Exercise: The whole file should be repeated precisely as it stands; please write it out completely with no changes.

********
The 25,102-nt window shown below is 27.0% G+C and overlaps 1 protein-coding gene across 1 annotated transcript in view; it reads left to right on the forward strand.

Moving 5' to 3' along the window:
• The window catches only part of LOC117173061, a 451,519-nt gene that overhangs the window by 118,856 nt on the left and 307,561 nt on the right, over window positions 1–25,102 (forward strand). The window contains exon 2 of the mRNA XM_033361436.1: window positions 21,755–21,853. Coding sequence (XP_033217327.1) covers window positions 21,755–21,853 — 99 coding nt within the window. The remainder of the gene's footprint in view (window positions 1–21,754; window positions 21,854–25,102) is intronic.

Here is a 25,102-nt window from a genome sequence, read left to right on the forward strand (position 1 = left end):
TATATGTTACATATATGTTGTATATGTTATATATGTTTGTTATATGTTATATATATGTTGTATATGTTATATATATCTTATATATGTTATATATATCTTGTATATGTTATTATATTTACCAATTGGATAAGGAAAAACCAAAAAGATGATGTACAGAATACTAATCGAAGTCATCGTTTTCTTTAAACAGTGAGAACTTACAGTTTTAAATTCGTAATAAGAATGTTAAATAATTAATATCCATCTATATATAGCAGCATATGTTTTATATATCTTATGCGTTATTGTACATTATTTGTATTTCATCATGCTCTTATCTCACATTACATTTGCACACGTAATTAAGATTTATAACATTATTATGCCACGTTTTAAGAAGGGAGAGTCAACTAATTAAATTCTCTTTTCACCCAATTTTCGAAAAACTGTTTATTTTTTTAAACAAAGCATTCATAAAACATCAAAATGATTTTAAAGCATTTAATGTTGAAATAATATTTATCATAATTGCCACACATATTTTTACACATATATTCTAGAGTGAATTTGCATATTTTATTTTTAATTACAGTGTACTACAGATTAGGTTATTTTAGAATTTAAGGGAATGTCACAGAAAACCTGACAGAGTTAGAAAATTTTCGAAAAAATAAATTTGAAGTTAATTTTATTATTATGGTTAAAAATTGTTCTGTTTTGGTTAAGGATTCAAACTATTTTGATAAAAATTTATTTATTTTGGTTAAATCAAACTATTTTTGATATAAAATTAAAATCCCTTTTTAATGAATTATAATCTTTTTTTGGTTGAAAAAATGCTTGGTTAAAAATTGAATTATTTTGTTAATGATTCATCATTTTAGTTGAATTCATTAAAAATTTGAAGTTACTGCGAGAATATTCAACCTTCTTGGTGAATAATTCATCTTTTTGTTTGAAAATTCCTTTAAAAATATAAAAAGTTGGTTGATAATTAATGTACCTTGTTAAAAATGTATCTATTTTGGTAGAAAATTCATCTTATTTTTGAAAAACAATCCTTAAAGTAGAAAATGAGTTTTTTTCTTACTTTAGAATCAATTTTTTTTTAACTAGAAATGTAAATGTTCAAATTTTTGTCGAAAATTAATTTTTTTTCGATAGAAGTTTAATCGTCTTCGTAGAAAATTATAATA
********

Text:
The 25,102-nt window shown below is 27.0% G+C and overlaps 1 protein-coding gene across 1 annotated transcript in view; it reads left to right on the forward strand.

Moving 5' to 3' along the window:
• The window catches only part of LOC117173061, a 451,519-nt gene that overhangs the window by 118,856 nt on the left and 307,561 nt on the right, over window positions 1–25,102 (forward strand). The window contains exon 2 of the mRNA XM_033361436.1: window positions 21,755–21,853. Coding sequence (XP_033217327.1) covers window positions 21,755–21,853 — 99 coding nt within the window. The remainder of the gene's footprint in view (window positions 1–21,754; window positions 21,854–25,102) is intronic.

Here is a 25,102-nt window from a genome sequence, read left to right on the forward strand (position 1 = left end):
TATATGTTACATATATGTTGTATATGTTATATATGTTTGTTATATGTTATATATATGTTGTATATGTTATATATATCTTATATATGTTATATATATCTTGTATATGTTATTATATTTACCAATTGGATAAGGAAAAACCAAAAAGATGATGTACAGAATACTAATCGAAGTCATCGTTTTCTTTAAACAGTGAGAACTTACAGTTTTAAATTCGTAATAAGAATGTTAAATAATTAATATCCATCTATATATAGCAGCATATGTTTTATATATCTTATGCGTTATTGTACATTATTTGTATTTCATCATGCTCTTATCTCACATTACATTTGCACACGTAATTAAGATTTATAACATTATTATGCCACGTTTTAAGAAGGGAGAGTCAACTAATTAAATTCTCTTTTCACCCAATTTTCGAAAAACTGTTTATTTTTTTAAACAAAGCATTCATAAAACATCAAAATGATTTTAAAGCATTTAATGTTGAAATAATATTTATCATAATTGCCACACATATTTTTACACATATATTCTAGAGTGAATTTGCATATTTTATTTTTAATTACAGTGTACTACAGATTAGGTTATTTTAGAATTTAAGGGAATGTCACAGAAAACCTGACAGAGTTAGAAAATTTTCGAAAAAATAAATTTGAAGTTAATTTTATTATTATGGTTAAAAATTGTTCTGTTTTGGTTAAGGATTCAAACTATTTTGATAAAAATTTATTTATTTTGGTTAAATCAAACTATTTTTGATATAAAATTAAAATCCCTTTTTAATGAATTATAATCTTTTTTTGGTTGAAAAAATGCTTGGTTAAAAATTGAATTATTTTGTTAATGATTCATCATTTTAGTTGAATTCATTAAAAATTTGAAGTTACTGCGAGAATATTCAACCTTCTTGGTGAATAATTCATCTTTTTGTTTGAAAATTCCTTTAAAAATATAAAAAGTTGGTTGATAATTAATGTACCTTGTTAAAAATGTATCTATTTTGGTAGAAAATTCATCTTATTTTTGAAAAACAATCCTTAAAGTAGAAAATGAGTTTTTTTCTTACTTTAGAATCAATTTTTTTTTAACTAGAAATGTAAATGTTCAAATTTTTGTCGAAAATTAATTTTTTTTCGATAGAAGTTTAATCGTCTTCGTAGAAAATTATAATA